The customary drivers’ parade will take place just before the beginning of the F1 British Grand Prix scheduled this weekend. The legendary Alfa Romeo GP Tipo 159 “Alfetta”, which is the evolution of the 158 that won the first grand prix in the history of F1 (Silverstone, 13 May 1950) driven by Nino Farina, will be leading the way. And on Sunday Kimi Räikkönen of the Alfa Romeo Racing Team will be driving it on the British circuit. The history of this single-seater is an exciting one. It belongs to the collection of FCA Heritage, the department dedicated to protecting and promoting the history of the Italian brands of FCA and is usually on show in the Alfa Romeo Museum in Arese – La Macchina del Tempo.
After World War II, racing struggled to get going again and numerous brands were already contending for the Grand Prixs: Alfa Romeo, with its Tipo 158 “Alfetta”, was one of these. The cars had been built back in 1938 and had literally survived the conflict, hidden in a farm, under a fake woodpile.
The engine was an innovative straight-eight design in light alloy, twin-cam valve and with Roots supercharger. The gearbox was in-unit with differential and mounted on the rear axle. The power output of the first version was 195 hp.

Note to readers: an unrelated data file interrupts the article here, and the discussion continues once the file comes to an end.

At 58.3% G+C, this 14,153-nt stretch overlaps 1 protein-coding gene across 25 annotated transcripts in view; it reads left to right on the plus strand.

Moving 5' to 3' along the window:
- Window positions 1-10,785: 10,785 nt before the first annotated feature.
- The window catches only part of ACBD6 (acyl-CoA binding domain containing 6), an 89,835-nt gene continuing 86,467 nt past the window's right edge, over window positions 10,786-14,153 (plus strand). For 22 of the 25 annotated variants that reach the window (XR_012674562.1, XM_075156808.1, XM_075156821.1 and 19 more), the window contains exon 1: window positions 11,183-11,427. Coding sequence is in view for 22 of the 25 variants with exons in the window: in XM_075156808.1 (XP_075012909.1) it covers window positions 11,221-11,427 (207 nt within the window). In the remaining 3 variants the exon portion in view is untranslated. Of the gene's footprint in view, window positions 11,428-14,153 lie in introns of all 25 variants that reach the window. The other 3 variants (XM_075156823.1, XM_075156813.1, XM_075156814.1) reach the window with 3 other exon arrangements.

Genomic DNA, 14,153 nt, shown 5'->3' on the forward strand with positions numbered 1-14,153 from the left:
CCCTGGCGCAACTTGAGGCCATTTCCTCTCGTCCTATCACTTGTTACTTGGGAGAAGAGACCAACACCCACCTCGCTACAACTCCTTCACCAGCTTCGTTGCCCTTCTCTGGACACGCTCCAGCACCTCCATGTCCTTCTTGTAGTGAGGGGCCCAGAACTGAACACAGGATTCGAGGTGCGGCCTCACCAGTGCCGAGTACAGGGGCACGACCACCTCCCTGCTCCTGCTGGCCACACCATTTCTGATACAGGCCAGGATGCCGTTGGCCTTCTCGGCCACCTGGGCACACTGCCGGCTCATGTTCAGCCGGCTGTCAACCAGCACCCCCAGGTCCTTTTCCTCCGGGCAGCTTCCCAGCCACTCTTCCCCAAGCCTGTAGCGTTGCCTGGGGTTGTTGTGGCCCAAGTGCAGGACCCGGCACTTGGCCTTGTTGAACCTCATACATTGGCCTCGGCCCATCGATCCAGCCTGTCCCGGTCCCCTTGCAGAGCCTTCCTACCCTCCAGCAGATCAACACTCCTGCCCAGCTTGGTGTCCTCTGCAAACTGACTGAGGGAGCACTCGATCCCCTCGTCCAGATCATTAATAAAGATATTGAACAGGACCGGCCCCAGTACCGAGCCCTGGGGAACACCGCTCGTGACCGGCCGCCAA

Alfa achieved true supremacy in 1947 and 1948, with a constant development of the cars. In 1949 Alfa Romeo had withdrawn from GP racing and was preparing for the 1950 season when the start of the first world Formula 1 Championship was planned. The power rose to 350 HP at 8500 rpm for a speed of 290 km/h. The first race was held at Silverstone: alongside Farina, Fangio and Fagioli (affectionately known as the team of the three “F”), the fourth car was given to Reg Parnell, who came in third, behind Fagioli and the winner Farina. 11 victories were achieved in 11 races and Nino Farina won the 1st F1 World Championship ahead of his team-mates Fangio and Fagioli.
In the 1951 season, Alfa Romeo decided to race with a development of the 158. The car underwent such a radical makeover that it was given the new name of GP Tipo 159. The power unit was propelled to 425 HP at 9300 rpm, with peaks of 450 HP and top speeds in excess of 300 km/h. The transmission and brakes had been appropriately improved. Before the last race Farina had won two races and Fangio three. Winning the Spanish GP, the Argentinian was crowned World Champion.
For the 1952 season, Alfa Romeo decided to withdraw unbeaten from GP racing.
1951 GP Tipo 159 “Alfetta” – Specs
Engine: straight-eight, dual block and fixed heads in light alloy, two valves per cylinder, gear-driven DOHC. One triple-choke carburettor, two two-stage superchargers. 1479 cc (58×70 mm). 425 hp at 9300 rpm.
Suspension: Front, independent, trailing arms, transverse leaf spring, hydraulic and friction dampers. Rear, independent, De Dion axle, trailing arms, transverse leaf spring, hydraulic and friction dampers
Weight: 710 Kg
Maximum speed: 305 kph
Cars produced: 4 (Tipo 158 modified)